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Sports Injuries

Updated 30 March 2016

Symptoms of sports injuries

The symptoms of sports injuries vary depending on the type of injury sustained although swelling, pain, bruising, reduced range of motion, weakness and muscle spasms are commonly experienced.

If you suspect you have an injury from exercise or sport, the first thing you need to do is stop doing it and rest the affected area. Depending on the severity of the sport injury you may need to seek medical advice.

The following symptoms are signs that you have indeed injured yourself and medical treatment may be required:

Swelling

If there is immediate swelling with pain and/or numbness following a blow or fall or hard knock, this is an indication of injury. If there is swelling of an old injury after fall or collision, this could also indicate further injury.

Pain

If the pain is instant and does not subside within a few minutes or hours, of if it gets worse, this is indicative of a serious injury requiring medical treatment. Similarly if it is a limb or joint which is injured and you cannot put any weight on it or it feels unstable.

Bruising

Any signs of bruising on the skin following a blow or a fall can signify an underlying injury. If tissue damage is widespread, this can indicate a broken bone, dislocated joint, sprain or torn muscle.

Reduced range of motion

If your joint cannot move easily through its full range of motion, or there is pain in flexion or extension, this may point towards injury.

Weakness, tingling/numbness

Weakness in a joint or muscle and any tingling or numbness is the body’s way of indicating there is a problem. If you experience all three symptoms together, seek medical attention immediately.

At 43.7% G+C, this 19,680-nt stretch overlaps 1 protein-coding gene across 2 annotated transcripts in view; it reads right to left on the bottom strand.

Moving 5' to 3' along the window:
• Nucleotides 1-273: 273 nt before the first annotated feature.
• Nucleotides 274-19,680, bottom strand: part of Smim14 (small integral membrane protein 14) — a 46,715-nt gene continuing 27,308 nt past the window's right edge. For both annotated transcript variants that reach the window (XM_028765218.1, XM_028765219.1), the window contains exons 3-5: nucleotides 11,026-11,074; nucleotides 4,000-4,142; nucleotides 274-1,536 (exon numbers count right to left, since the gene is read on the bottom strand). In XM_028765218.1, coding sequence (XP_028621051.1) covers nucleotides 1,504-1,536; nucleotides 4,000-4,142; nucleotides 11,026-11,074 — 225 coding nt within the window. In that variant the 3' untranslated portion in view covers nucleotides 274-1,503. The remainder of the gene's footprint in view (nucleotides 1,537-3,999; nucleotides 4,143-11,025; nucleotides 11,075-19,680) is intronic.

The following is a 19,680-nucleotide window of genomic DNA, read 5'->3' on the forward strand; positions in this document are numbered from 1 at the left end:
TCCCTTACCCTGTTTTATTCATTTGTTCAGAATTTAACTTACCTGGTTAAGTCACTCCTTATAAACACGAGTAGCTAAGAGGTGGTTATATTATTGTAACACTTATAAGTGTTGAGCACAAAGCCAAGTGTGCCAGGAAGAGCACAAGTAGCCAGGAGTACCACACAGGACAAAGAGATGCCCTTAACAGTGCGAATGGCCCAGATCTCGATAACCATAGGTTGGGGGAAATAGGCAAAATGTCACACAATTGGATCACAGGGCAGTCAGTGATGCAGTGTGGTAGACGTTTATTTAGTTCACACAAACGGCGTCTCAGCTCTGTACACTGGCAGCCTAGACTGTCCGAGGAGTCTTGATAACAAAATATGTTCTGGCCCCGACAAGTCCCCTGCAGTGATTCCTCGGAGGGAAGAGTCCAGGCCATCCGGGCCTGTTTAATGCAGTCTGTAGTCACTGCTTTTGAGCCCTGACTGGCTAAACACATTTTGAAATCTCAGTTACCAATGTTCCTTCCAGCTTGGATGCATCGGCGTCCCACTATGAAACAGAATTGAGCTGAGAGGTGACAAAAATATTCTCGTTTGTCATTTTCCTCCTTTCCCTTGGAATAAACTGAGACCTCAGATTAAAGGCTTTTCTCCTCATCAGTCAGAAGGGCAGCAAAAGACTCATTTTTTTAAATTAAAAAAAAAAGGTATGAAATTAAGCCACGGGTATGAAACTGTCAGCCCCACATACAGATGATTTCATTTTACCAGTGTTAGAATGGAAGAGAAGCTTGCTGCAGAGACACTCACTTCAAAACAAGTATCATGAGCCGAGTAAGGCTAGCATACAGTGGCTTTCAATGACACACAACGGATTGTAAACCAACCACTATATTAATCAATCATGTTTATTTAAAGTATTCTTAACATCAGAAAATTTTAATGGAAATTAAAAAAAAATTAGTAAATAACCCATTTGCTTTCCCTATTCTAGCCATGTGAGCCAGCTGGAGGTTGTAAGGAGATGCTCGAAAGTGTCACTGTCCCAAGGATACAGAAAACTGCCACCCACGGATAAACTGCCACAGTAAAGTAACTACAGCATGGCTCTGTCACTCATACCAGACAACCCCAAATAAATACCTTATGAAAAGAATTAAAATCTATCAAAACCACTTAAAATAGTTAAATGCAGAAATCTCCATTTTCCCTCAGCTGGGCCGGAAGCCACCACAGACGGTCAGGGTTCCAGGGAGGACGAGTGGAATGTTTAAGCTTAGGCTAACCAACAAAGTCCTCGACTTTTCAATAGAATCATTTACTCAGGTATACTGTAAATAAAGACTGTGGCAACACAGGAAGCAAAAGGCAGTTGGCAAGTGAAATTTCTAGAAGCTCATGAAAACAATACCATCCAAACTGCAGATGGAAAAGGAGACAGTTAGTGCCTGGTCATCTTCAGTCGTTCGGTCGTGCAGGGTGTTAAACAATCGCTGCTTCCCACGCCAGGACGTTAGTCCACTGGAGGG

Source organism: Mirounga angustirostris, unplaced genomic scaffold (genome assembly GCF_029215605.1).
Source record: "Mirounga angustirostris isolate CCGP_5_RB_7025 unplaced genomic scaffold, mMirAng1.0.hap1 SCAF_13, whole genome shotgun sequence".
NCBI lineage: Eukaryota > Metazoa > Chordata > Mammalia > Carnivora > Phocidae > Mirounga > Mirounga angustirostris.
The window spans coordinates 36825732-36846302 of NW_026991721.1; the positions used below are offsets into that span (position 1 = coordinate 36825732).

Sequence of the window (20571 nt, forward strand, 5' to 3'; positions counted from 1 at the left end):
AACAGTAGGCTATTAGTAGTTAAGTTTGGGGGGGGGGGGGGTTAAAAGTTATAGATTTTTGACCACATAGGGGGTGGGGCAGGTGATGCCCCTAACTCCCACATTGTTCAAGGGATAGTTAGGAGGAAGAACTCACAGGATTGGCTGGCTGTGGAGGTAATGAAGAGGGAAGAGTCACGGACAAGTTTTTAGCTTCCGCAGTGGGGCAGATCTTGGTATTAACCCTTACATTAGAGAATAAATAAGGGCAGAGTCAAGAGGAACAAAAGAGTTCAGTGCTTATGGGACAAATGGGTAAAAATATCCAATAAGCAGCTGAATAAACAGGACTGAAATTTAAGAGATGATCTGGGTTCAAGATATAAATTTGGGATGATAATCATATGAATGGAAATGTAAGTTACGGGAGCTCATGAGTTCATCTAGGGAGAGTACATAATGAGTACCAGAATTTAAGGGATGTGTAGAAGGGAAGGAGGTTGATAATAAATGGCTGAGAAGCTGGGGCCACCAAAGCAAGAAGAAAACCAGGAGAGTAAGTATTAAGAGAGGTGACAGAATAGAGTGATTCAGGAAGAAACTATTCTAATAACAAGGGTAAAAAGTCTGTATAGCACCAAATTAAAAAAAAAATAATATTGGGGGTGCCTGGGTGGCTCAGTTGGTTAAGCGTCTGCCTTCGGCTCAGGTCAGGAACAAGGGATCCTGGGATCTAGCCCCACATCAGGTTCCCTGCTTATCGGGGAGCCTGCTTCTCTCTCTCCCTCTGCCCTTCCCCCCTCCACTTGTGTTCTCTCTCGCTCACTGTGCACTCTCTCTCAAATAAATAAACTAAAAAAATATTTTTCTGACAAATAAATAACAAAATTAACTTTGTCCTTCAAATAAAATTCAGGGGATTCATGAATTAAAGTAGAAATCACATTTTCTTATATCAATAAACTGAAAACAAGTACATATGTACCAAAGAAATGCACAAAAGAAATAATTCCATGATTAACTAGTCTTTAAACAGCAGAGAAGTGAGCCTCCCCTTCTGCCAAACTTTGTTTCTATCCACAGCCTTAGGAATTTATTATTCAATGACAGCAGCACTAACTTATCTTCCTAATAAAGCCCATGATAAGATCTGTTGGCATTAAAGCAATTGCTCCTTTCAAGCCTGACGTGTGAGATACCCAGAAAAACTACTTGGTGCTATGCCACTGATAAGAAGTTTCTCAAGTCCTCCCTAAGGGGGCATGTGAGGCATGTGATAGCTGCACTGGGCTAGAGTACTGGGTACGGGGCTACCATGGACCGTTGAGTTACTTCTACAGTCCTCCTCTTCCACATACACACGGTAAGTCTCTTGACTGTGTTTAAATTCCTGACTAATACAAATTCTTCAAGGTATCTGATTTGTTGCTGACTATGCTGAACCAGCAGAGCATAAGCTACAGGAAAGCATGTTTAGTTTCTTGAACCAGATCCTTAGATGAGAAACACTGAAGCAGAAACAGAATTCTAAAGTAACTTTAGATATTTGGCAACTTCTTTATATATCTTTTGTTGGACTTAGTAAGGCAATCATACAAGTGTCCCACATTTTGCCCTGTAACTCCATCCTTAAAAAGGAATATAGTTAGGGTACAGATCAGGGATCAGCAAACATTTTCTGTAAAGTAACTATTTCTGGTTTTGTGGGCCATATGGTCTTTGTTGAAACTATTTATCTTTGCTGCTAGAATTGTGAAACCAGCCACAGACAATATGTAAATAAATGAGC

Tenderness or stiffness

If a joint or muscle is excessively tender or stiff following exercise this is a good indication there may be an underlying injury.

Muscle spasms

Muscle spasms are often due to dehydration and electrolyte abnormalities due to overuse or exercise in extreme heat. Sometimes they can be eased with gentle stretching, but if they occur.

Read more:

Causes of sports injuries 

Preventing sports injuries 

What are sports injuries?

References:

Handout on Health: Sports Injuries: NIH Publication No. 13–5278; http://www.niams.nih.gov/Health_Info/Sports_Injuries/default.asp#ra_2

Sports Injuries; Mediline Plus ( 2 October 2014); https://www.nlm.nih.gov/medlineplus/sportsinjuries.html#summary

Achilles Tendon Injuries; Sports Medicine Australia; http://sma.org.au/resources-advice/injury-fact-sheets/achilles-tendon-injuries/

Dislocations:Mediline Plus; US National Library of Medicine (27 January 2014); https://www.nlm.nih.gov/medlineplus/dislocations.html


 

Ask the Expert

Sports Injuries Expert

Adrian Rotunno is a medical doctor in the Sports & Exercise Medicine fellowship at the Sports Science Institute of South Africa, and qualified physiotherapist. Team physician for Dimension Data pro-cycling, and Boland Rugby. Special interests include endurance sport, in particular cycling, as well as contact sports.

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